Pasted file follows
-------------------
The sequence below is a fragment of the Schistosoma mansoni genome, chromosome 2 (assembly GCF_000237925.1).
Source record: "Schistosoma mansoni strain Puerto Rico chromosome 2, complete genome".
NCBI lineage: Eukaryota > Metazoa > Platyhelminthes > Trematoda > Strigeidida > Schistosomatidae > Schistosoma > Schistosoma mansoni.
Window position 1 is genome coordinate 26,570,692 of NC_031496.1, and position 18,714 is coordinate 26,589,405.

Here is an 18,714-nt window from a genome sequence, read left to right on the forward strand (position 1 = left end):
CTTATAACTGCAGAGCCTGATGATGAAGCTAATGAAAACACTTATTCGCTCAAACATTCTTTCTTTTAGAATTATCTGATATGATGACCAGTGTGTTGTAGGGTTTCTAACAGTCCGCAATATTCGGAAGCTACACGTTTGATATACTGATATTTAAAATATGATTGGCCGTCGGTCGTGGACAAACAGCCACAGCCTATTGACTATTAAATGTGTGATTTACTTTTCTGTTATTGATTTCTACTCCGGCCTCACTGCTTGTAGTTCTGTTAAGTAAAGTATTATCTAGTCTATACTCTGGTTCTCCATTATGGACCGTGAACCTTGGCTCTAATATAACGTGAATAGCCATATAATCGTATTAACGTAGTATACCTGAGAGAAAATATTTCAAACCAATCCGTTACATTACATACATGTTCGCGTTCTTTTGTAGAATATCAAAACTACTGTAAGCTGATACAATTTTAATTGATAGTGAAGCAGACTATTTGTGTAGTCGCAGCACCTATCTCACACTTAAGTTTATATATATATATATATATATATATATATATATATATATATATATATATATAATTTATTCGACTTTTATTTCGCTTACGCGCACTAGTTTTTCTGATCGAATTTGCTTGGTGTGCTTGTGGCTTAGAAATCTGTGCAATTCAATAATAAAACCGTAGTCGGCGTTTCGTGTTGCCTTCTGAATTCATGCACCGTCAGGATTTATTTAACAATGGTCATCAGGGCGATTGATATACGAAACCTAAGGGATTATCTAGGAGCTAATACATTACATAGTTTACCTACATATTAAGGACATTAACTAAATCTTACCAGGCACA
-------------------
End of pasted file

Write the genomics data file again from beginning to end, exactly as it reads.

The sequence below is a fragment of the Schistosoma mansoni genome, chromosome 2 (assembly GCF_000237925.1).
Source record: "Schistosoma mansoni strain Puerto Rico chromosome 2, complete genome".
NCBI lineage: Eukaryota > Metazoa > Platyhelminthes > Trematoda > Strigeidida > Schistosomatidae > Schistosoma > Schistosoma mansoni.
Window position 1 is genome coordinate 26,570,692 of NC_031496.1, and position 18,714 is coordinate 26,589,405.

Here is an 18,714-nt window from a genome sequence, read left to right on the forward strand (position 1 = left end):
CTTATAACTGCAGAGCCTGATGATGAAGCTAATGAAAACACTTATTCGCTCAAACATTCTTTCTTTTAGAATTATCTGATATGATGACCAGTGTGTTGTAGGGTTTCTAACAGTCCGCAATATTCGGAAGCTACACGTTTGATATACTGATATTTAAAATATGATTGGCCGTCGGTCGTGGACAAACAGCCACAGCCTATTGACTATTAAATGTGTGATTTACTTTTCTGTTATTGATTTCTACTCCGGCCTCACTGCTTGTAGTTCTGTTAAGTAAAGTATTATCTAGTCTATACTCTGGTTCTCCATTATGGACCGTGAACCTTGGCTCTAATATAACGTGAATAGCCATATAATCGTATTAACGTAGTATACCTGAGAGAAAATATTTCAAACCAATCCGTTACATTACATACATGTTCGCGTTCTTTTGTAGAATATCAAAACTACTGTAAGCTGATACAATTTTAATTGATAGTGAAGCAGACTATTTGTGTAGTCGCAGCACCTATCTCACACTTAAGTTTATATATATATATATATATATATATATATATATATATATATATATATATATAATTTATTCGACTTTTATTTCGCTTACGCGCACTAGTTTTTCTGATCGAATTTGCTTGGTGTGCTTGTGGCTTAGAAATCTGTGCAATTCAATAATAAAACCGTAGTCGGCGTTTCGTGTTGCCTTCTGAATTCATGCACCGTCAGGATTTATTTAACAATGGTCATCAGGGCGATTGATATACGAAACCTAAGGGATTATCTAGGAGCTAATACATTACATAGTTTACCTACATATTAAGGACATTAACTAAATCTTACCAGGCACA